are feeling will be long-lasting and have far-reaching implications? You don’t
have to tell jokes. Just smile, be comforting, and talk about things you would
normally discuss with them.
Secondly, don’t feel obliged to provide some kind of explanation.
Rather than offering advice, solutions, or cures, just share in the person’s
pain by touching them with a warm and tender hand. It will provide far greater
comfort than trying to come up with a reason for their suffering. Remember
2. What should our response be to God when we are coping
with a recent loss in our lives?
It is difficult to see the hand of God when we are going
through the greatest emotional pain of our lives. But it can provide some
comfort if we know that God brings purpose to everything that happens to us,
and that ultimately we will come to understand it.
Though I cannot predict what the future for my brothers and
me would have been had our mother not met an untimely death, I do know that God
has been gracious to all of us. My father remarried to a woman whose husband
had died. She brought a daughter into that marriage and later my brother Donnie
was born to that union. Had the circumstances been different for either my
father or my stepmother, Donnie would not have been born. Neither would
Donnie’s two children. Knowing how Donnie has impacted his world for Christ,
and how his two children are serving the Lord today, it is obvious that these
lives are bringing honor and glory to God.
The loss of my son is more recent, but it is easier now to
see the hand of God in this loss. He was our third child, and after his birth
my wife and I determined our family would be complete. After his death we
decided to have another child. We obviously have no idea what kind of life and
influence for the Lord Rustin would have had. We do know the life and influence
for the Lord Royce has enjoyed, and he would not otherwise have been born.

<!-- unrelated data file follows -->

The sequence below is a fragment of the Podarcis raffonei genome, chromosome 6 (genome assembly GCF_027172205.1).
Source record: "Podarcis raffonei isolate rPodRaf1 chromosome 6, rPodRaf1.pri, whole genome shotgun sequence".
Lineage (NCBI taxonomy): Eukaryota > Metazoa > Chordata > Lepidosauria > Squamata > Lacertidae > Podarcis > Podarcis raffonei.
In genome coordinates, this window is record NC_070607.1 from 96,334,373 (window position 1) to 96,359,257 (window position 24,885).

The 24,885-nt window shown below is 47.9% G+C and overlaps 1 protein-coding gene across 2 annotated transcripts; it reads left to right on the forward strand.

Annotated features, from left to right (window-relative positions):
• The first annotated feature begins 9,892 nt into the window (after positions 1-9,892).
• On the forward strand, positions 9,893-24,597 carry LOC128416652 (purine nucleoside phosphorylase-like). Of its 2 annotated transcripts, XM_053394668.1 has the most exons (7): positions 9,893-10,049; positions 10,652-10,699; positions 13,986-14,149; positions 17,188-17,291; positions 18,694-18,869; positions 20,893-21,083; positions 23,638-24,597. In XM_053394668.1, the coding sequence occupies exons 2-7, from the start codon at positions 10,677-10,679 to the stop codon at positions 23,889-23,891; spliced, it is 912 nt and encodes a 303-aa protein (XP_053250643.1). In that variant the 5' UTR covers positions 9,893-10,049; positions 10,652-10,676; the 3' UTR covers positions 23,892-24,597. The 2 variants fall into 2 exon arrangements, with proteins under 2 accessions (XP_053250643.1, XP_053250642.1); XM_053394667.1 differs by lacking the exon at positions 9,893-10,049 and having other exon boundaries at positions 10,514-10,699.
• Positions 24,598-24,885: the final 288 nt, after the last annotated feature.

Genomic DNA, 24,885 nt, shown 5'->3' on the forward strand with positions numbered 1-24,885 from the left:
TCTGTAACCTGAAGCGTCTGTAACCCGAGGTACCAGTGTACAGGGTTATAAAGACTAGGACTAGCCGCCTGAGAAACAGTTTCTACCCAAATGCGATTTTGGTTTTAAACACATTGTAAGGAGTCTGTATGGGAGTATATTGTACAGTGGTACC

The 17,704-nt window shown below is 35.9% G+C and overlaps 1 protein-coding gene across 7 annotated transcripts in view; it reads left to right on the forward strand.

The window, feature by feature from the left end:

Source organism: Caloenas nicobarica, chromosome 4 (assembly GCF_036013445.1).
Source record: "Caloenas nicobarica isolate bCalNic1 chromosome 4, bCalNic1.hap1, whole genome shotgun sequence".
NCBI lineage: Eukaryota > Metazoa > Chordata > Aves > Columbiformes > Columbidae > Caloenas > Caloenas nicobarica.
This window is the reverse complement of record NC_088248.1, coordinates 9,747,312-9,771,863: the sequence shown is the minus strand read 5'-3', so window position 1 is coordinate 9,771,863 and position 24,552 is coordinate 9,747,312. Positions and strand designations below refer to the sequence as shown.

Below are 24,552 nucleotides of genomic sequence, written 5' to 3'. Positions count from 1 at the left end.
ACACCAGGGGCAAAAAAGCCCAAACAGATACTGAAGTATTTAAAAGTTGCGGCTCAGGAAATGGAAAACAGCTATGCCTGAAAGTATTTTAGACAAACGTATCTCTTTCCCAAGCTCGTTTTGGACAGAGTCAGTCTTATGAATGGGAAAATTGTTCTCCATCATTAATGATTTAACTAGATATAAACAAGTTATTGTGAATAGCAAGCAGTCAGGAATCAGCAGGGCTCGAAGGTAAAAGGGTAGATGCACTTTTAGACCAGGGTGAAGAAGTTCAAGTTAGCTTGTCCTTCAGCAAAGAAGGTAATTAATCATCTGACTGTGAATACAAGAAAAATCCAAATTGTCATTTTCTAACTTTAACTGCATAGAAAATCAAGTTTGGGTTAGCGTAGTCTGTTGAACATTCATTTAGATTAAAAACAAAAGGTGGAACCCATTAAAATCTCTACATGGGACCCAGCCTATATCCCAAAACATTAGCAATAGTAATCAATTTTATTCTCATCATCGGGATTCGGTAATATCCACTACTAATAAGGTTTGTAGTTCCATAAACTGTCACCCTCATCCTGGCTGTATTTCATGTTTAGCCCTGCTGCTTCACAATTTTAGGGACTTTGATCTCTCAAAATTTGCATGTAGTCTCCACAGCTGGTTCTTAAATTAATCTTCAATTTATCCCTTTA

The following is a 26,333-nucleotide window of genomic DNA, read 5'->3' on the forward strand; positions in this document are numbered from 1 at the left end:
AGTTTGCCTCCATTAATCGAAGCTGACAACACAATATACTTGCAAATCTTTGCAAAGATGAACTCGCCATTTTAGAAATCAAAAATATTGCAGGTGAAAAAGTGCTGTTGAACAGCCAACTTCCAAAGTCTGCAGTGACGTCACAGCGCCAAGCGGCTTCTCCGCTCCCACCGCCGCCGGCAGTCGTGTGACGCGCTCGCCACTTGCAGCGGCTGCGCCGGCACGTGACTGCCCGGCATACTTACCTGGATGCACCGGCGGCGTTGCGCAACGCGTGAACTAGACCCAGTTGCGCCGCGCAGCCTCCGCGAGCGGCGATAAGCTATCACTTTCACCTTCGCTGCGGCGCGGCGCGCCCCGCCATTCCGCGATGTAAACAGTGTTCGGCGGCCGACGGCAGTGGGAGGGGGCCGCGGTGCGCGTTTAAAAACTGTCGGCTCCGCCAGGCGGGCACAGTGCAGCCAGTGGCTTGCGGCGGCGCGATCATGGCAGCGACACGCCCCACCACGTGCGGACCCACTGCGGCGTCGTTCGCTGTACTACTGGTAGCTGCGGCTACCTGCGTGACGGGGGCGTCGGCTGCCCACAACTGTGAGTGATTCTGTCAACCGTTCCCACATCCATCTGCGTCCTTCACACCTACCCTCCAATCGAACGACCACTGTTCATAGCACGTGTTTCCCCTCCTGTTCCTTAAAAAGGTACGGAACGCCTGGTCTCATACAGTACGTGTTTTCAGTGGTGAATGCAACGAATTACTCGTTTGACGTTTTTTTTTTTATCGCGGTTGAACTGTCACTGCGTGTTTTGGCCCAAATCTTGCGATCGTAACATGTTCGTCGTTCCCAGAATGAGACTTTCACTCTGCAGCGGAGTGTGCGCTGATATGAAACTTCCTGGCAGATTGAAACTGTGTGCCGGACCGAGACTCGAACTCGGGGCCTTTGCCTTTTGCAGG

Royce has always had an unusual tenderness toward people,
and his life has demonstrated a rare compassion for others. He led Bible
studies and Christian gatherings while in high school, and in college served as
president of the Chi Alpha Campus Ministries for three years before entering
medical school, where he is now in his third year. He has touched countless
lives through his testimony and Christian witness, and many will make heaven
their home because of him. How many more he will touch only time will tell.
God knows us intimately. He allows us to suffer loss for
reasons that are rarely clear to us at the time, and may never really be clear
to us in this life. But God is always concerned about our well-being. He has a
master design for all of creation, and it perfectly includes each of our lives.
It is natural to feel a sense of loneliness during times of
loss. It is natural to wonder why. It is also incumbent upon us to trust God
completely. Job summed it up this way: “I know that you can do all things; no
plan of yours can be thwarted” (Job 42:2, NIV).
DAVID MOORE is assistant vice president for Institutional
Relations, The Alliance for Assemblies of God Higher Education.